You have your story outlined. Your characters are introduced. Your plot situation is set up, and the events are rolling forward. Everything seems good, except …

You find yourself bogged down. You’re writing, but no actual pages are being produced. For days, you’ve been stuck in the same section of your manuscript. Although your characters are talking to each other, the scene doesn’t advance. You thought you had everything worked out for this event ahead of time, but what’s happened? Why are you trapped here? Why won’t the scene end?


*Am I out-thinking my plot and characters? 

Sometimes we grow so anxious to check off the story events on our outline that we forget we must take our protagonist fully through the moment. Our protagonist can’t think ahead. He or she is caught up in the current problem in the present of story time. That problem shouldn’t be rushed or shortchanged. Curb your impatience and let the event unfold as it should. If you brush past it in your anxiety to race to the next thing, you’ll end up with implausible, contrived copy.

*Am I being too predictable?

Have you already written six similar scenes to the one where you’re stuck now? Same kind of conflict, same kind of pacing, same kind of villain, same kind of intensity, same kind of transitions, same length of paragraphs, same old hook as you used the last time, and the time before that ….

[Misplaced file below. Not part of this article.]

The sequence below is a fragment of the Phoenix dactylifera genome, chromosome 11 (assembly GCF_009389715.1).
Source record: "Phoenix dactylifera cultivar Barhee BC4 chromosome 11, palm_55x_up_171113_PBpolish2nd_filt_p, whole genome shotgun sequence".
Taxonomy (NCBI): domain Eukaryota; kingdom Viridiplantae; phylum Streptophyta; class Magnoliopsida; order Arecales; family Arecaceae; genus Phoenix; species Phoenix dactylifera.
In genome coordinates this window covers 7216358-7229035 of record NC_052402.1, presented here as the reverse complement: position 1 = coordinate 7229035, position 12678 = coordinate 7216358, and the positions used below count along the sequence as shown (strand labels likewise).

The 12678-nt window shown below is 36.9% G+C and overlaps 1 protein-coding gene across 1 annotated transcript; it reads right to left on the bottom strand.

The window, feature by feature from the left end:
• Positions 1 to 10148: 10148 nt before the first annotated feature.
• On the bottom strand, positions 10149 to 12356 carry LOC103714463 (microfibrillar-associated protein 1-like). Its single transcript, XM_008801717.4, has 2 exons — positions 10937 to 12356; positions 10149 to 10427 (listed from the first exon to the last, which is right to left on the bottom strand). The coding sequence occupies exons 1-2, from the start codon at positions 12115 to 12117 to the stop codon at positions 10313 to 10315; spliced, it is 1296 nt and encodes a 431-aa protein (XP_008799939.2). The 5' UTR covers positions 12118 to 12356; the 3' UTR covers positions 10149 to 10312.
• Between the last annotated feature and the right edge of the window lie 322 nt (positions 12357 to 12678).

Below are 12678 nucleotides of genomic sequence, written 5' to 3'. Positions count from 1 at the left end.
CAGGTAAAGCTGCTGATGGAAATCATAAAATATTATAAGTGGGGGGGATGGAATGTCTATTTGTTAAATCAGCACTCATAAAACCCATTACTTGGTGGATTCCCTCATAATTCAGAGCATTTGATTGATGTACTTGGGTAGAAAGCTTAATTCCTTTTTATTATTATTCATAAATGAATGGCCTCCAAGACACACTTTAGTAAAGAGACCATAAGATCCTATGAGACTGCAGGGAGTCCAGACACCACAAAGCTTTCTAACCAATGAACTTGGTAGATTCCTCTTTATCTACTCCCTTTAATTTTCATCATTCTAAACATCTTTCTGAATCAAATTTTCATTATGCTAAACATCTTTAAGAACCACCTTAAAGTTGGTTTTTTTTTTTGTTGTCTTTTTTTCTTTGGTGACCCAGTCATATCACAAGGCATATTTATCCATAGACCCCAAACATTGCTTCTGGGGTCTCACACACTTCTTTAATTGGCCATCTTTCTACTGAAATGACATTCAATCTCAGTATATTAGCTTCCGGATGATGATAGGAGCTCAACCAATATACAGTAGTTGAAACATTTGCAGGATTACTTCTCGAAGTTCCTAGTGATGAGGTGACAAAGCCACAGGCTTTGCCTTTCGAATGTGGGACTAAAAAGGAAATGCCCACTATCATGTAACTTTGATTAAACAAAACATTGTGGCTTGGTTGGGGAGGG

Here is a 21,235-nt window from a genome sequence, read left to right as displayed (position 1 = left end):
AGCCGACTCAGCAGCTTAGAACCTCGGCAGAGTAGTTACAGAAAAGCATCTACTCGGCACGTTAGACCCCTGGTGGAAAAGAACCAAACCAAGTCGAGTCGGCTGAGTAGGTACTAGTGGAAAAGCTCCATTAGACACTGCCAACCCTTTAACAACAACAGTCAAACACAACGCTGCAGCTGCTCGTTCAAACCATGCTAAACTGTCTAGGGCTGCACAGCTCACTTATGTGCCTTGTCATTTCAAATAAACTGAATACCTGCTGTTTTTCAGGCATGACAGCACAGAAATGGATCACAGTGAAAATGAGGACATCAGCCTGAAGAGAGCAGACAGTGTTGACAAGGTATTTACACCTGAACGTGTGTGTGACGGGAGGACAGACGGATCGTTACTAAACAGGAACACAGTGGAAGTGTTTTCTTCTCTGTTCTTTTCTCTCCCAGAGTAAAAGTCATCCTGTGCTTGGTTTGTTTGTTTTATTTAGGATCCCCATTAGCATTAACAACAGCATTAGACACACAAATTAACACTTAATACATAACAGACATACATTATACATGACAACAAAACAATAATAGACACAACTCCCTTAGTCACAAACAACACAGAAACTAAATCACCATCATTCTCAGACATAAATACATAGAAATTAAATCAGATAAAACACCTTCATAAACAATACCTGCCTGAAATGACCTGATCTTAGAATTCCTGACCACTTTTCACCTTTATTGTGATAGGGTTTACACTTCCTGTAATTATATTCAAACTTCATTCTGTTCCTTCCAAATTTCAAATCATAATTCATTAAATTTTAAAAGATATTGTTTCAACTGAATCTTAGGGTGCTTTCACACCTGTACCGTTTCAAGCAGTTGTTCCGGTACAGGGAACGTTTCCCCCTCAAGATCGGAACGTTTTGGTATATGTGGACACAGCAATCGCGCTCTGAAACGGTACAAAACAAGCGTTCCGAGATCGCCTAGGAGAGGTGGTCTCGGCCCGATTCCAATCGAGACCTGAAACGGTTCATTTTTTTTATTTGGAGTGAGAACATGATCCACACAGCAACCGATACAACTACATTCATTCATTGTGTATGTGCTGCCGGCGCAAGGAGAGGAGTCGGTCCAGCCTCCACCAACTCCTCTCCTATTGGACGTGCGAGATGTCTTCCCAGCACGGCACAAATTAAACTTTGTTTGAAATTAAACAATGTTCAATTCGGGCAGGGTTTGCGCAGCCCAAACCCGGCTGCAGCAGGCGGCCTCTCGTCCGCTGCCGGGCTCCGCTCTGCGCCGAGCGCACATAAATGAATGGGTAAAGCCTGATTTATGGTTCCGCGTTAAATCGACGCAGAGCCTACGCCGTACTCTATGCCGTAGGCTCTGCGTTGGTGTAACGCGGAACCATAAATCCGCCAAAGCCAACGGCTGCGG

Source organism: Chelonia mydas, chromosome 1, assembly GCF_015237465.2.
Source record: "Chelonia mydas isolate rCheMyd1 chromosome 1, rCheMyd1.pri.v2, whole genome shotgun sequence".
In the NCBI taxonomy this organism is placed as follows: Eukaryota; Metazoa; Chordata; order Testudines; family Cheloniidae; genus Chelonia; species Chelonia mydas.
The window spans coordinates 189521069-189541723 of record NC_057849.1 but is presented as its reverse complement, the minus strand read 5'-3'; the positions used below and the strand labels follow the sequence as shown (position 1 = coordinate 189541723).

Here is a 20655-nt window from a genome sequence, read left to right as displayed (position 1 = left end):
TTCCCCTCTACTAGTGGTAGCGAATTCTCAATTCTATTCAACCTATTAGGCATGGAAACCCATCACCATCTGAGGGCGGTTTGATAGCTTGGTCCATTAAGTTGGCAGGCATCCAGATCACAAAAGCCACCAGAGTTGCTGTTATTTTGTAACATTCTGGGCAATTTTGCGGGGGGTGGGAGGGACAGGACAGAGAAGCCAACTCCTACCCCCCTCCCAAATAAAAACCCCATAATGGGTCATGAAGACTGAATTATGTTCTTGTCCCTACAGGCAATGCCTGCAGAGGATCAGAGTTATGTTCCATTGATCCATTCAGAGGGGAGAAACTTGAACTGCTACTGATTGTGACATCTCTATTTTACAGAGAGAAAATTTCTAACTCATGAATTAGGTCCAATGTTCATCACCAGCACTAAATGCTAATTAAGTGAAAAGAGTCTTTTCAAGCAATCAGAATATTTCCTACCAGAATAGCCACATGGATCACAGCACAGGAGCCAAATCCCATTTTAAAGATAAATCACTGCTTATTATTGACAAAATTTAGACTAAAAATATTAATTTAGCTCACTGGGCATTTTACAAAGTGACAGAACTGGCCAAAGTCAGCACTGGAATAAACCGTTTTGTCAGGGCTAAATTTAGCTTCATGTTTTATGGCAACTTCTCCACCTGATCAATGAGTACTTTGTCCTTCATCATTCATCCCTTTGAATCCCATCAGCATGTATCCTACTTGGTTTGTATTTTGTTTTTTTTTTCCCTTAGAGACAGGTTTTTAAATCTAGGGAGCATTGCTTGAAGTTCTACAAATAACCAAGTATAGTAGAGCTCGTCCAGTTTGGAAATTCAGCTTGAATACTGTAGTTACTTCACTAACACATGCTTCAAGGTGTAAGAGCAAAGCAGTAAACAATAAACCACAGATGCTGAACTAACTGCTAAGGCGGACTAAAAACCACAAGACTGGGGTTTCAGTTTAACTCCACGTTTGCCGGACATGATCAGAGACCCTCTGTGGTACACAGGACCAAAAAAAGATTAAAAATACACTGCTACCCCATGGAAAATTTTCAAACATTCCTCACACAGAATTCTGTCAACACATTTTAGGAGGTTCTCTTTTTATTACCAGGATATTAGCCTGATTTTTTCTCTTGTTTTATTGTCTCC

Remember that variety keeps the story fresh. Move slightly away from your outline and ask yourself, “what if my character jumped out the window instead of standing here talking?” Or, “what if my character lied about where the child is being hidden?” Or, “what if my character grabs the paper containing the chemical formula and runs?”

The what if game is very useful in keeping your imagination free-flowing. And as soon as you notice a pattern in what you’re doing, stop it. Shift to a different technique of introducing characters. Try a new kind of time-pointer transition. Keep yourself interested. Don’t worry if your scenes are of different lengths or your chapters don’t all come out to an equal number of pages.